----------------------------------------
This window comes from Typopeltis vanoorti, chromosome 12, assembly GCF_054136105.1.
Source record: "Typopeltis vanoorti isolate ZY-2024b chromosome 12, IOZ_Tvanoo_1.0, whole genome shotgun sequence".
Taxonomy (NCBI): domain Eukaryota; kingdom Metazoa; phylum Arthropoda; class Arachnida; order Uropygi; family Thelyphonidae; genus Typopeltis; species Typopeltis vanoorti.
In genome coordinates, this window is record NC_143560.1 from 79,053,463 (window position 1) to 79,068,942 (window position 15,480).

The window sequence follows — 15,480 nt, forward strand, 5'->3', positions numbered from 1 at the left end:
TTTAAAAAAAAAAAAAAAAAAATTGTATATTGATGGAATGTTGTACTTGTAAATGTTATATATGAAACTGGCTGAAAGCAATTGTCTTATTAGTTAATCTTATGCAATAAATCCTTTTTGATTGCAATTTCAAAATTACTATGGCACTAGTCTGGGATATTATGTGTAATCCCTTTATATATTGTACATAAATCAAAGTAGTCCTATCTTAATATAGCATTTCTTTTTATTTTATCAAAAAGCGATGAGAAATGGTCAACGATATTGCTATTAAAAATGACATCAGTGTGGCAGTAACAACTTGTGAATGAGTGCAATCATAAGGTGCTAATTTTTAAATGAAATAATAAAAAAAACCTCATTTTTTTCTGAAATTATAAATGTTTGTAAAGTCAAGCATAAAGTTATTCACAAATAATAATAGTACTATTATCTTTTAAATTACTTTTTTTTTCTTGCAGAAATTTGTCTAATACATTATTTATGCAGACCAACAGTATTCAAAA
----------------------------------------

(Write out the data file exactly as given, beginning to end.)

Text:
This window comes from Typopeltis vanoorti, chromosome 12, assembly GCF_054136105.1.
Source record: "Typopeltis vanoorti isolate ZY-2024b chromosome 12, IOZ_Tvanoo_1.0, whole genome shotgun sequence".
Taxonomy (NCBI): domain Eukaryota; kingdom Metazoa; phylum Arthropoda; class Arachnida; order Uropygi; family Thelyphonidae; genus Typopeltis; species Typopeltis vanoorti.
In genome coordinates, this window is record NC_143560.1 from 79,053,463 (window position 1) to 79,068,942 (window position 15,480).

The window sequence follows — 15,480 nt, forward strand, 5'->3', positions numbered from 1 at the left end:
TTTAAAAAAAAAAAAAAAAAAATTGTATATTGATGGAATGTTGTACTTGTAAATGTTATATATGAAACTGGCTGAAAGCAATTGTCTTATTAGTTAATCTTATGCAATAAATCCTTTTTGATTGCAATTTCAAAATTACTATGGCACTAGTCTGGGATATTATGTGTAATCCCTTTATATATTGTACATAAATCAAAGTAGTCCTATCTTAATATAGCATTTCTTTTTATTTTATCAAAAAGCGATGAGAAATGGTCAACGATATTGCTATTAAAAATGACATCAGTGTGGCAGTAACAACTTGTGAATGAGTGCAATCATAAGGTGCTAATTTTTAAATGAAATAATAAAAAAAACCTCATTTTTTTCTGAAATTATAAATGTTTGTAAAGTCAAGCATAAAGTTATTCACAAATAATAATAGTACTATTATCTTTTAAATTACTTTTTTTTTCTTGCAGAAATTTGTCTAATACATTATTTATGCAGACCAACAGTATTCAAAA